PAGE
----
In the Federal Register of October 15, 1996 (61 FR 53685), FDA 
published a proposed rule to declare that all OTC drug products 
containing colloidal silver ingredients or silver salts are not 
generally recognized as safe and effective, and are new drugs and 
misbranded within the meaning of section 201(p) of the Federal Food, 
Drug, and Cosmetic Act (the act) (21 U.S.C. 321(p)). Colloidal silver 
is a suspension of silver particles in a colloidal base. In recent 
years, colloidal silver preparations of unknown formulation have been 
appearing in retail outlets. These products are labeled for numerous 
disease conditions, many of which are serious diseases. The dosage form 
of these colloidal silver products is usually oral, but product 
labeling also contains directions for topical and, occasionally, 
intravenous use.
    FDA has not approved a new drug application (NDA) for any colloidal 
silver product. None of the silver salts evaluated as part of FDA's OTC 
drug review was found to be generally recognized as safe and effective 
for its intended use(s). FDA is not aware of any substantial scientific 
evidence that supports the use of OTC colloidal silver ingredients or 
silver salts for disease conditions. The agency invited any interested 
parties to collect and submit any existing data and information that 
support the safety and effectiveness of colloidal silver ingredients or 
silver salts for any of the uses not already evaluated under the OTC 
drug review. Interested persons were invited to submit written comments 
on the proposed regulation and on the agency's economic impact 
determination by January 13, 1997.
    In response to the proposal, the agency received 251 responses. 
Copies of these comments are on public display in the Dockets 
Management Branch (HFA-305), Food and Drug Administration, 5630 Fishers 
Lane, rm. 1061, Rockville, MD 20852. Additional information that has 
come to the agency's attention since publication of the proposal is 
also on public display in the Dockets Management Branch.
    Based on the information set forth in the proposed rule, and after 
consideration of the information submitted by the public comments (as 
summarized as follows), FDA is declaring that all OTC drug products 
containing colloidal silver ingredients or silver salts are not 
generally recognized as safe and effective, and are new drugs and 
misbranded within the meaning of section 201(p) of the act. Adequate 
safety and effectiveness data have not been provided to establish 
general recognition of the safety and effectiveness of colloidal silver 
or silver salt ingredients for any OTC drug uses. The data submitted 
did not include the required absorption, metabolism, tissue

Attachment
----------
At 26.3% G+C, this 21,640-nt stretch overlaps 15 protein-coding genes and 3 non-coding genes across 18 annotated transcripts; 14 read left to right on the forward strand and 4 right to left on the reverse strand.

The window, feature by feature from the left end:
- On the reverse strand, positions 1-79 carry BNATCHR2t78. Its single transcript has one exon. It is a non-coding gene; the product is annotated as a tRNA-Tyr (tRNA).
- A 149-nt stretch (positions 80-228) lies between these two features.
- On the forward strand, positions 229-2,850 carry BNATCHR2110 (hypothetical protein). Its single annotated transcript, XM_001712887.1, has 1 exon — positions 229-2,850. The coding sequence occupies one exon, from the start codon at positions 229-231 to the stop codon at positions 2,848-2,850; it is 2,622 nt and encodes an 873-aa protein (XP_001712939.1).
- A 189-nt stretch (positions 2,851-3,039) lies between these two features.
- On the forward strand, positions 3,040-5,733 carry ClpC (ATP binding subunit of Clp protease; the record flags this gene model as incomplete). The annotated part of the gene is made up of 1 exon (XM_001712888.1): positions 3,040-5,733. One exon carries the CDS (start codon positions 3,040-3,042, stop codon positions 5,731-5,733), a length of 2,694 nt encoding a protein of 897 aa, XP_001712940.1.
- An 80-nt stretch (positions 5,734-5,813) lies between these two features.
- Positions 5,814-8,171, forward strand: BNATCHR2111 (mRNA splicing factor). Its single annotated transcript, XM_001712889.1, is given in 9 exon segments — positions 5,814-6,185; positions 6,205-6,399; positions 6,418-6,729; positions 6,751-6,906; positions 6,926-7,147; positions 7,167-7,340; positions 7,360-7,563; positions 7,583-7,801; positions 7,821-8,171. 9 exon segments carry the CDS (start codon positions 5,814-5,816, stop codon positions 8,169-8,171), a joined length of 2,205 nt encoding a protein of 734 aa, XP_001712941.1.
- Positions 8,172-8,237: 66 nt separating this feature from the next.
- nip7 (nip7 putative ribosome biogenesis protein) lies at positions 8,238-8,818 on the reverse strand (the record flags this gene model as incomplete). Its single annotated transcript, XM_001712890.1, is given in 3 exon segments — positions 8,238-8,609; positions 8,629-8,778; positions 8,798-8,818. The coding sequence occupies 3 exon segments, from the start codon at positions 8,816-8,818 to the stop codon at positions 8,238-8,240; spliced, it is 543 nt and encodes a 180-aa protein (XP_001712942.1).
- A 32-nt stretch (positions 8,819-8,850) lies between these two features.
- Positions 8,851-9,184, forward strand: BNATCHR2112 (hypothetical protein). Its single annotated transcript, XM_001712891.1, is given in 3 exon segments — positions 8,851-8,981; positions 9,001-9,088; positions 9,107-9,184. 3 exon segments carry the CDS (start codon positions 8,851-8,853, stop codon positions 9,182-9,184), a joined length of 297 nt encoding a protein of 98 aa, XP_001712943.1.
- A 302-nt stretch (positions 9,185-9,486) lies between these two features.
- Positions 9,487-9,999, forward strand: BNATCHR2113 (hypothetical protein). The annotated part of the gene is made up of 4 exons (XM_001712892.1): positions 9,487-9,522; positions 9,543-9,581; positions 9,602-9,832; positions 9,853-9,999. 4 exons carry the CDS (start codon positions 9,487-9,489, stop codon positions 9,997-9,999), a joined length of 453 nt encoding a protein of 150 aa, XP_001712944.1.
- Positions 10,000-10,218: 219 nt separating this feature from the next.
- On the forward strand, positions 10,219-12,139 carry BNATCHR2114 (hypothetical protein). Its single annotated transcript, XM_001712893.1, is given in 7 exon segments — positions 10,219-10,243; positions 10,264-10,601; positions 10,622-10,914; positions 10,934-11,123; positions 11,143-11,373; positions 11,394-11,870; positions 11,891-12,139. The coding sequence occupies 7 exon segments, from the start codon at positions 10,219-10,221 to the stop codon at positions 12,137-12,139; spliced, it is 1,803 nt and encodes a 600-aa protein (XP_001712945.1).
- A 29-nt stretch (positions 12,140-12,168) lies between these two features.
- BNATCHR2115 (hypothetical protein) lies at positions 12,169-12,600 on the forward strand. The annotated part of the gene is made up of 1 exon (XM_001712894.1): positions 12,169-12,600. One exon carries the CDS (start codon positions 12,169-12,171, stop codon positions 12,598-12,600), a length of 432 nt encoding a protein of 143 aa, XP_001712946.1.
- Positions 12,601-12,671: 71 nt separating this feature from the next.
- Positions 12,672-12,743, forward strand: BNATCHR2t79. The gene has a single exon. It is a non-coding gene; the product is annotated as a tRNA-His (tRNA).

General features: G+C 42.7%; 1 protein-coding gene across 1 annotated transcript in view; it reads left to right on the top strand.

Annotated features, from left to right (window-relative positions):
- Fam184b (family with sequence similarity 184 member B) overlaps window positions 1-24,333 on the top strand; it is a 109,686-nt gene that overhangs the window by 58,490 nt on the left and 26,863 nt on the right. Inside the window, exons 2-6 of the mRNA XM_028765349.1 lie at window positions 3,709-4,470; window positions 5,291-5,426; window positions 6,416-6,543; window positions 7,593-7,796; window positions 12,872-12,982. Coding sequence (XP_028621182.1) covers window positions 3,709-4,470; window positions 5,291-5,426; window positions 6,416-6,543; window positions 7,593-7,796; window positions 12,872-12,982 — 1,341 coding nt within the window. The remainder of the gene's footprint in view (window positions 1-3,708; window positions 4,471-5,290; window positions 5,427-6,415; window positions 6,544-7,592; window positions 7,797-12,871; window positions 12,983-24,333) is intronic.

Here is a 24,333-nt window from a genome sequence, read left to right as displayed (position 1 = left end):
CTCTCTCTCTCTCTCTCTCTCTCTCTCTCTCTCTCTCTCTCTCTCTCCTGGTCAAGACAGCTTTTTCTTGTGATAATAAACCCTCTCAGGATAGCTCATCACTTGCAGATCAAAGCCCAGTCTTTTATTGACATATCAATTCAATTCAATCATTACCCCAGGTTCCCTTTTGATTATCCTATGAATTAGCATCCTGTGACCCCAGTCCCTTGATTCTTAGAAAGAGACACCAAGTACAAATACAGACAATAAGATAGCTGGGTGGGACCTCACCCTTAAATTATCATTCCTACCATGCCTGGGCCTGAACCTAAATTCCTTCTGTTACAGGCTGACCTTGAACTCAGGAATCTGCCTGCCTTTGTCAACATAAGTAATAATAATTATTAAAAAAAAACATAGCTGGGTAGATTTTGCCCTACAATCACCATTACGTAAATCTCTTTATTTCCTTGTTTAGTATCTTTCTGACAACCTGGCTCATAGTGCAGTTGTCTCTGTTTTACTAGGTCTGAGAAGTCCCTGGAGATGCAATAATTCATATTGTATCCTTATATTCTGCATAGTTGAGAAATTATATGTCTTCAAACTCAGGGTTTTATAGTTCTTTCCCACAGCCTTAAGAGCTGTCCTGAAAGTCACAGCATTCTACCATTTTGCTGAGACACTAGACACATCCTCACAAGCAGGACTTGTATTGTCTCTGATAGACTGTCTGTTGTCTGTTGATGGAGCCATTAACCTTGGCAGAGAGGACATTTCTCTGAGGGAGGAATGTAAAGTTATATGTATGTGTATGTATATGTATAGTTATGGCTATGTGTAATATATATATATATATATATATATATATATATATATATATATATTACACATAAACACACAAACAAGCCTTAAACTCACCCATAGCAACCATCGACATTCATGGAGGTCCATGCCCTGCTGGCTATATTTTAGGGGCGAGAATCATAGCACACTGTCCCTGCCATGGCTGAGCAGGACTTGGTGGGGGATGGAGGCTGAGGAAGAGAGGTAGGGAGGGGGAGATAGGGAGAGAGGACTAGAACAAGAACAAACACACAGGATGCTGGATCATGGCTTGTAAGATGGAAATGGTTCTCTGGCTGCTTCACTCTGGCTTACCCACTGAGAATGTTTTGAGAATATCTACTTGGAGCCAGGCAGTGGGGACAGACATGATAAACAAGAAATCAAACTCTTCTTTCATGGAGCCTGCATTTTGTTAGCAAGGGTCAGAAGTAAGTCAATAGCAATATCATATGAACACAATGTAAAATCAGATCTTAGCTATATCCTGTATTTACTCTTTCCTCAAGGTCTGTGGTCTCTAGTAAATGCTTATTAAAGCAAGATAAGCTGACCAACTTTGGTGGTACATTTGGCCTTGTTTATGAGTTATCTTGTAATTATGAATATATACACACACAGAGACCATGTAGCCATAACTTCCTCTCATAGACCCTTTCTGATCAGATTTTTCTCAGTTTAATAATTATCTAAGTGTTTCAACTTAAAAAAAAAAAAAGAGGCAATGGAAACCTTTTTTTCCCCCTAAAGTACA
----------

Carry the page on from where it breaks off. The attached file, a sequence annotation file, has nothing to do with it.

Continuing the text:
distribution, accumulation, excretion, and pharmacodynamics (effect of 
the drug at its action site) of silver in the body, both when taken 
internally and applied externally, and of the effect of the particle 
size of the silver on these systemic effects.
    FDA is amending subpart E of part 310 (21 CFR part 310) to add 
Sec. 310.548 for OTC drug products containing colloidal silver 
ingredients or silver salts. The agency has expanded proposed 
Sec. 310.548(a) to include some additional silver ingredients.
 
II. Public Comments and the Agency's Response
 
A. General Comments
 
    1. Many comments agreed with the proposed rule. One of these 
comments cautioned against the dangers of using untested drugs and 
recalled that Laetrile misled unsuspecting people in search of a quick 
cancer cure. Another comment provided personal experience as a victim 
of argyria who had been disfigured for 40 years as a result of using 
colloidal silver. This comment included an excerpt from a book that 
recorded 114 cases of argyria compiled in the 1930's. The comment 
contended that many marketers of colloidal silver deny the potential 
for harm and often misquote or distort the historical articles dealing 
with these products.
    A physician, who was formerly a pharmacist, recounted his own 
experience in reviewing cases of argyria. The victims had ingested 
silver products in the 1940's and 1950's. The physician was concerned 
that a product that does not have any rational use would lead to the 
redevelopment of argryia as a clinical problem. Another physician/
ophthalmologist commented that colloidal silver is dangerous quackery.
    The agency appreciates these comments in support of its proposal.
 
B. Comments on Safety and Effectiveness
 
    2. One comment expressed concern that many different silver 
products being marketed are inferior products and are not even true 
colloids. Another comment stated that the vast majority of silver 
products being sold are fraudulent products. The comment noted that it 
had tested a number of these products and found that several actually